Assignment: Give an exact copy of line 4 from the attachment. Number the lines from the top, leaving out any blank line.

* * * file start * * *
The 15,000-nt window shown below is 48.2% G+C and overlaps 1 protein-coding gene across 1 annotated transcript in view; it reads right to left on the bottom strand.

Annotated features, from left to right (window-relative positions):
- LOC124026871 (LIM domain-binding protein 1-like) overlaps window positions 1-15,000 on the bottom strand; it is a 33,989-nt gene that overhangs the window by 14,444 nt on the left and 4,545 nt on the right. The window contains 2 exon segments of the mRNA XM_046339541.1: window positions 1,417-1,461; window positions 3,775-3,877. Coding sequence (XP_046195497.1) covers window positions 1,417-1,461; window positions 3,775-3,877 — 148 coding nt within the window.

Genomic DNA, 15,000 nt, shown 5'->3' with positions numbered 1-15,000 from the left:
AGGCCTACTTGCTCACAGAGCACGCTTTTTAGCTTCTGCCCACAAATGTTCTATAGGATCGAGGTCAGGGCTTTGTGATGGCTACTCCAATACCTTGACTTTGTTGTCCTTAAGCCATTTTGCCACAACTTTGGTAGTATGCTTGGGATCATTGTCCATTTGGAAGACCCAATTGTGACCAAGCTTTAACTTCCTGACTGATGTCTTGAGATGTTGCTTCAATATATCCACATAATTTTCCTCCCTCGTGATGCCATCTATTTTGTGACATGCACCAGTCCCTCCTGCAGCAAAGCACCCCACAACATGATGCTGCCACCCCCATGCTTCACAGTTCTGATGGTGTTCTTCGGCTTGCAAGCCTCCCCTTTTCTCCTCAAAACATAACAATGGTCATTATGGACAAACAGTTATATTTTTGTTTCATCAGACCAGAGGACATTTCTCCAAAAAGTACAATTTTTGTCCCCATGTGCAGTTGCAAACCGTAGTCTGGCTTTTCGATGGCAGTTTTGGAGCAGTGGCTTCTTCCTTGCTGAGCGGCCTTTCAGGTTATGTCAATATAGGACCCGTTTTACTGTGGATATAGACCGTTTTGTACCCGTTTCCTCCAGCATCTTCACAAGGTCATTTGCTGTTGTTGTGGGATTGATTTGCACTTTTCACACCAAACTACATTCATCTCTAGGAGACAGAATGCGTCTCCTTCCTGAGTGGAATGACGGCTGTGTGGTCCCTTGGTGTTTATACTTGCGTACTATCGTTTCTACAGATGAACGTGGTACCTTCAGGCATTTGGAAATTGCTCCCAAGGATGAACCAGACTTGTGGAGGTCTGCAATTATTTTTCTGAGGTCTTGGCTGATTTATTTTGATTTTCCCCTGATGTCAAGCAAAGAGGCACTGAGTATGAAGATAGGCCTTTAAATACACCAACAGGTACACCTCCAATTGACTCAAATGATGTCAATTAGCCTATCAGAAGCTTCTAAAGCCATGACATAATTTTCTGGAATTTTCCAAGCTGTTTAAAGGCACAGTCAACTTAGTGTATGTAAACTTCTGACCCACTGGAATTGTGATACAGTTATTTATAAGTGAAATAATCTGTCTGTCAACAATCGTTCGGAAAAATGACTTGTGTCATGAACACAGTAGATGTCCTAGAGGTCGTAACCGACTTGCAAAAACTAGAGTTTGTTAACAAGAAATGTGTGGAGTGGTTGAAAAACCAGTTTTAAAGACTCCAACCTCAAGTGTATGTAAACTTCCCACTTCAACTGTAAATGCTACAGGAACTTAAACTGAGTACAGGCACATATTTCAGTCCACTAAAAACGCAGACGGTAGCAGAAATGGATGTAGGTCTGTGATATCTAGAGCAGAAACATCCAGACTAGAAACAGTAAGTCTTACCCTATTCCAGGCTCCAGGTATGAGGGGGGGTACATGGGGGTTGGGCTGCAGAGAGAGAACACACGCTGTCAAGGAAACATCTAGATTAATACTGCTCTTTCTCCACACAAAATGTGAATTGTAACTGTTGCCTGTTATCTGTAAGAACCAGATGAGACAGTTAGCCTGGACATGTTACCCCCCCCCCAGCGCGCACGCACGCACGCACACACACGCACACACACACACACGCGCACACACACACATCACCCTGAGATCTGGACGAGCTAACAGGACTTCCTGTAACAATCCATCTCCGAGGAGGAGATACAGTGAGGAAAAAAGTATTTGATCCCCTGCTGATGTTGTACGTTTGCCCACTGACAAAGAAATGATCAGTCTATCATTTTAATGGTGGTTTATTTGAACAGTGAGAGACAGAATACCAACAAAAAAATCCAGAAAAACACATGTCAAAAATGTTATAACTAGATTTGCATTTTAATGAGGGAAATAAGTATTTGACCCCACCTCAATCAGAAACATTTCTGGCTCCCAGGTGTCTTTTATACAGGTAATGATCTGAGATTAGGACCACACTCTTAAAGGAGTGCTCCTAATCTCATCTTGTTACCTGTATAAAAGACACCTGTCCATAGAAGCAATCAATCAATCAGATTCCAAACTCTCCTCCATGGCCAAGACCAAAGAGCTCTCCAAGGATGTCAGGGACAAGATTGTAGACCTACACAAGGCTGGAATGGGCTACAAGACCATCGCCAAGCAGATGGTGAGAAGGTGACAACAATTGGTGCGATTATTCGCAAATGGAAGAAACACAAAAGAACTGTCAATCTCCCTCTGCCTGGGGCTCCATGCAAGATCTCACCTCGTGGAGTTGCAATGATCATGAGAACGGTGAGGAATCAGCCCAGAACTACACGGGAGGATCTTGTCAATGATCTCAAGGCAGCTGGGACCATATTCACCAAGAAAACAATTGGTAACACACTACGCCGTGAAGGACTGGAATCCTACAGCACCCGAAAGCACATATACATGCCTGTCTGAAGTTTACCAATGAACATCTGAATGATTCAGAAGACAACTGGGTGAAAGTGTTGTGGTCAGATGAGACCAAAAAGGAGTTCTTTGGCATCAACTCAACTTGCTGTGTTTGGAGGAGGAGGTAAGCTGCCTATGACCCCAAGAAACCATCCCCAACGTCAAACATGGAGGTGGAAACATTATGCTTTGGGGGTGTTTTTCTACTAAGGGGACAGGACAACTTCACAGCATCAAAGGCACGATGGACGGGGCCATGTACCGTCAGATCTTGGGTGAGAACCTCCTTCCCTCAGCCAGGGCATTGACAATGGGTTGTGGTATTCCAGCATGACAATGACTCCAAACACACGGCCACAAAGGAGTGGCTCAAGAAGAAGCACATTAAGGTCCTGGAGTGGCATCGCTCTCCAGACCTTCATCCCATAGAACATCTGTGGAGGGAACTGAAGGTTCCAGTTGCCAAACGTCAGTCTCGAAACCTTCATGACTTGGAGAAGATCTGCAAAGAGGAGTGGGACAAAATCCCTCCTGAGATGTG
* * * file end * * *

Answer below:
Genomic DNA, 15,000 nt, shown 5'->3' with positions numbered 1-15,000 from the left: